The International Bulletin of Missionary Research (an ecumenical publication) reported in an item in May 2001 that: “There are…somewhat over one billion Roman Catholics…. 215 million Orthodox,” 80 million Anglicans, and 342 million “other Protestants.” Since Roman Catholics, Eastern Orthodox, and Anglicans would disagree with the Protestants on points 2 and 3 above (point 1 also if they are inferring only bread and wine or grape juice should be used), there are, according to these figures roughly 1.3 billion Christians that would take issue with the position presented by McKeever and Johnson. Since the authors are presenting an opinion shared by only about 340 million Christians as true “according to Christianity,” they are misleading their readers into believing that their position represents the majority of Christianity, when in fact it represents only about 20% of the total Christians listed above.
It is clear that baptism was an essential doctrine and ordinance of Christ’s ancient church, as witnessed in scripture and by the early Christian writers. It is mind-boggling that McKeever and Johnson (and many Protestants generally) can steadfastly deny that an apostasy occurred while refusing to believe the witness of early Christians concerning these doctrines. When Latter-day Saint apologists cite early Christian beliefs that parallel our own, we are told that these teachings must be from heretics. When we cite the beliefs of many modern Catholic, Eastern Orthodox, and even some Protestant Christians as parallel to our own, we are told they too have erred in their beliefs. Writers such as McKeever and Johnson believe that Latter-day Saints beliefs are wrong, and they are bound and determined to prove it, despite the fact that many Christians today would side with the LDS on these two doctrinal issues. Paul Watzlawick has said it best:
The belief that one’s own view of reality is the only reality is the most dangerous of all delusions. It becomes still more dangerous if it is coupled with a missionary zeal to enlighten the rest of the world, whether the rest of the world wishes to be enlightened or not.18
Bill McKeever and Eric Johnson have fallen into a dangerous trap and are vainly trying to spread their version of reality. If the authors cannot correctly present the truth of what Christianity believes (beyond their narrow view), how can we expect them to present a valid critique of what Latter-day Saints actually believe? It’s obvious to any Latter-day Saint that they are incapable and have not presented it in Mormonism 101.
The key issue the authors have missed is not whether their version of the “real” Gospel more closely approximates the one contained in the Bible, but whether it matches the version God wants us to follow today. Without modern revelation, there is no way to know the answer to this question. Latter-day Saints claim to have received modern revelation concerning these issues through prophets called by God. Those that will not believe them are doomed to the doctrinal chaos found in the world today. Paul described followers without prophets as being constantly misled by doctrines crafted by men and never able to come to the knowledge of the truth.19 The truth is only available through revelation by the Spirit and no amount of scriptural exegesis without that Spirit will succeed in finding it.20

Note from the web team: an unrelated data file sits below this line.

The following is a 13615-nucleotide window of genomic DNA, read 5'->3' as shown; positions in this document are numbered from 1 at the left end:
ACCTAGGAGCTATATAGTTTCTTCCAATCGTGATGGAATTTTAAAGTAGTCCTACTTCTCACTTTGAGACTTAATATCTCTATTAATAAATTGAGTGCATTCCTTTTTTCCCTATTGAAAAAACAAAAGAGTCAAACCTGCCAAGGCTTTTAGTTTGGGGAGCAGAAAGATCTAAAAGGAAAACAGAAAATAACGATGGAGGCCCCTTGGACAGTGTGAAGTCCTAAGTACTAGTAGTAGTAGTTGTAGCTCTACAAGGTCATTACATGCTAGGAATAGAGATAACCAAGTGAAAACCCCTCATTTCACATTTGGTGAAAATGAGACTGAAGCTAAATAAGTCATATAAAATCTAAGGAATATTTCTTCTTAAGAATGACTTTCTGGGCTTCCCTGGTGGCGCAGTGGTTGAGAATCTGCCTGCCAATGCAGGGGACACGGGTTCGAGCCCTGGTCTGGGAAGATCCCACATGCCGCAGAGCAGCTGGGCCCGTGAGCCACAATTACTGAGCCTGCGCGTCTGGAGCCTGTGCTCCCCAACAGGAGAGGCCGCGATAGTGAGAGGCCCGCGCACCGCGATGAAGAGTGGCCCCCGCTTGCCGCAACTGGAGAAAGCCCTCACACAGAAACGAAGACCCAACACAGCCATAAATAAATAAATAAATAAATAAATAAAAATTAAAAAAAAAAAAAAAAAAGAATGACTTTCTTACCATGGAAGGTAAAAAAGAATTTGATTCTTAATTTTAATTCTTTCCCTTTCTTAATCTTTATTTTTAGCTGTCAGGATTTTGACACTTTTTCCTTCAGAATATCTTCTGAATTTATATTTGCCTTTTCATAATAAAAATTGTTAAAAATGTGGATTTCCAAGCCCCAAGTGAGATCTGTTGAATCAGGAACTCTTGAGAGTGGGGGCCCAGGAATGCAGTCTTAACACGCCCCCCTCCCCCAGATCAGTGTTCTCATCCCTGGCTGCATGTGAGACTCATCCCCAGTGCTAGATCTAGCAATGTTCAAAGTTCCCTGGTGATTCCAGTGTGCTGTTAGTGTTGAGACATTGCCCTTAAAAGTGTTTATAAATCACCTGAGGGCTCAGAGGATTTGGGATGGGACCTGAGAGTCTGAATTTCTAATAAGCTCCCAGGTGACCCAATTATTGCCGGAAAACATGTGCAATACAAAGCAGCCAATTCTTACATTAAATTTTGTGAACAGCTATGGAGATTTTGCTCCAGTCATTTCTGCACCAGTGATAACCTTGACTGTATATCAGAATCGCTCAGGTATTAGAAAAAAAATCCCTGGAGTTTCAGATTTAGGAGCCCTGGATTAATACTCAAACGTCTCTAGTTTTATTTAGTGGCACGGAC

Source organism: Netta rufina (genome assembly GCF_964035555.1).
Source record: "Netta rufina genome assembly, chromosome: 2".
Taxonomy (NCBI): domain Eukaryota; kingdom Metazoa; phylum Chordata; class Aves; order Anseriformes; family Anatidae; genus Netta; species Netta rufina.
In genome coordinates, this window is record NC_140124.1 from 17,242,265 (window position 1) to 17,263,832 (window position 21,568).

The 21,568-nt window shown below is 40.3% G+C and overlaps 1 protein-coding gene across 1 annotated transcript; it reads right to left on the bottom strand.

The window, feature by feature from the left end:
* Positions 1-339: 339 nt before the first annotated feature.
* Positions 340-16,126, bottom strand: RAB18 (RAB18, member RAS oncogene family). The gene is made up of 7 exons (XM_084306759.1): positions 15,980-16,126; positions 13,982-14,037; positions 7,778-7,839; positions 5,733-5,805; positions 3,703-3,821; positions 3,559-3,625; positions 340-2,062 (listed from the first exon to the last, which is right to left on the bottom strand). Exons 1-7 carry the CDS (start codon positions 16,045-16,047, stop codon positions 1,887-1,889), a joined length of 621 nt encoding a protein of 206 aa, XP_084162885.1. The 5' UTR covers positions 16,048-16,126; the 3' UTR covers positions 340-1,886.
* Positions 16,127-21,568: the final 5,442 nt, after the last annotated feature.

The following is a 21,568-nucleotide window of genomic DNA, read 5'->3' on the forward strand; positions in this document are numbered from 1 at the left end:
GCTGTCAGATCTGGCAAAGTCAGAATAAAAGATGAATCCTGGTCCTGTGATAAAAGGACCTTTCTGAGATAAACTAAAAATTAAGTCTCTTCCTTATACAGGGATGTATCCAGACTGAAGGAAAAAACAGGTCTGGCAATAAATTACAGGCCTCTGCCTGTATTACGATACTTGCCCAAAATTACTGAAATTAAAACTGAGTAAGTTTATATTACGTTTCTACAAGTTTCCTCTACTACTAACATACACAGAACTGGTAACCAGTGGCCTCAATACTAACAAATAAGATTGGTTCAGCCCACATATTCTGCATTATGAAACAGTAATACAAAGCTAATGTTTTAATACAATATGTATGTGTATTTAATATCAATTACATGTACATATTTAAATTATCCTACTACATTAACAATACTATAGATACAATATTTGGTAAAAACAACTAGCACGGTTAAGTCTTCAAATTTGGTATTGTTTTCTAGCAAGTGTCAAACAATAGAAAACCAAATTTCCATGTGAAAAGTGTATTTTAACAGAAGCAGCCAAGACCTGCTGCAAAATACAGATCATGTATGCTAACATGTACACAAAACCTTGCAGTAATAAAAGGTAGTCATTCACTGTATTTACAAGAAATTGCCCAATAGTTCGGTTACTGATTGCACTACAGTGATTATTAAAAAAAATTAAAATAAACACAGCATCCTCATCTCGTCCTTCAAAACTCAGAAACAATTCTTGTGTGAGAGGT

1 This information was published on John Walsh’s popular Web site, and until mid-2001 could be found at http://www.mormons.org/response/qa/seer_jd.htm. The Web site has since been discontinued. Additional explanations about The Seer can be found at the FAIR Web site: http://www.fairlds.org/apol/misc/misc04.html.
2 A straw man argument is a polemical tactic in which a person develops a false argument that is easier to refute than the real argument at hand. Time is spent building up the false argument, which is then easily destroyed. All the while, the real argument still stands, as it has not been directly addressed.
3 Michael W. Hickenbotham, Answering Challenging Mormon Questions (Bountiful, Utah: Horizon Publishers, 1995), 131-133.
4 See Mr. Johnson’s July 2000 critique of Answering Challenging Mormon Questions at Amazon.com’s Web site: http://www.amazon.com/exec/obidos/ASIN/0882905368/qid%3D985390458/107-1790784-8029347.
5 Paul B. Pixton, “Sacrament,” Encyclopedia of Mormonism, edited by Daniel H. Ludlow (New York: Macmillan Publishing Company, 1992), 3:1244.
6 Bill McKeever and Eric Johnson, Mormonism 101 (Grand Rapids, Michigan: Baker Books, 2001), 194.
7 McKeever and Johnson, Mormonism 101, 197.
8 Ibid., 197-198.
9 Joseph Smith, Teachings of the Prophet Joseph Smith, edited by Joseph Fielding Smith (Salt Lake City; Deseret Book Company, 1976), 360.
10 John 3:22-23.
11 McKeever and Johnson, Mormonism 101, 198.
12 Acts 2:41.
13 McKeever and Johnson, Mormonism 101, 200.
14 Hickenbotham, Answering Challenging Mormon Questions, 125-126.
15 McKeever and Johnson, Mormonism 101, 197.
16 Hickenbotham, Answering Challenging Mormon Questions, 126-128.
17 McKeever and Johnson, Mormonism 101, 197.
18 Paul Watzlawick, “How Real is Real?: Confusion, Disinformation, Communication,” (New York: Vintage Books, 1976), xiii.
19 See Ephesians 4:14 and 2 Timothy 3:7.
20 1 Corinthians 2:11-13.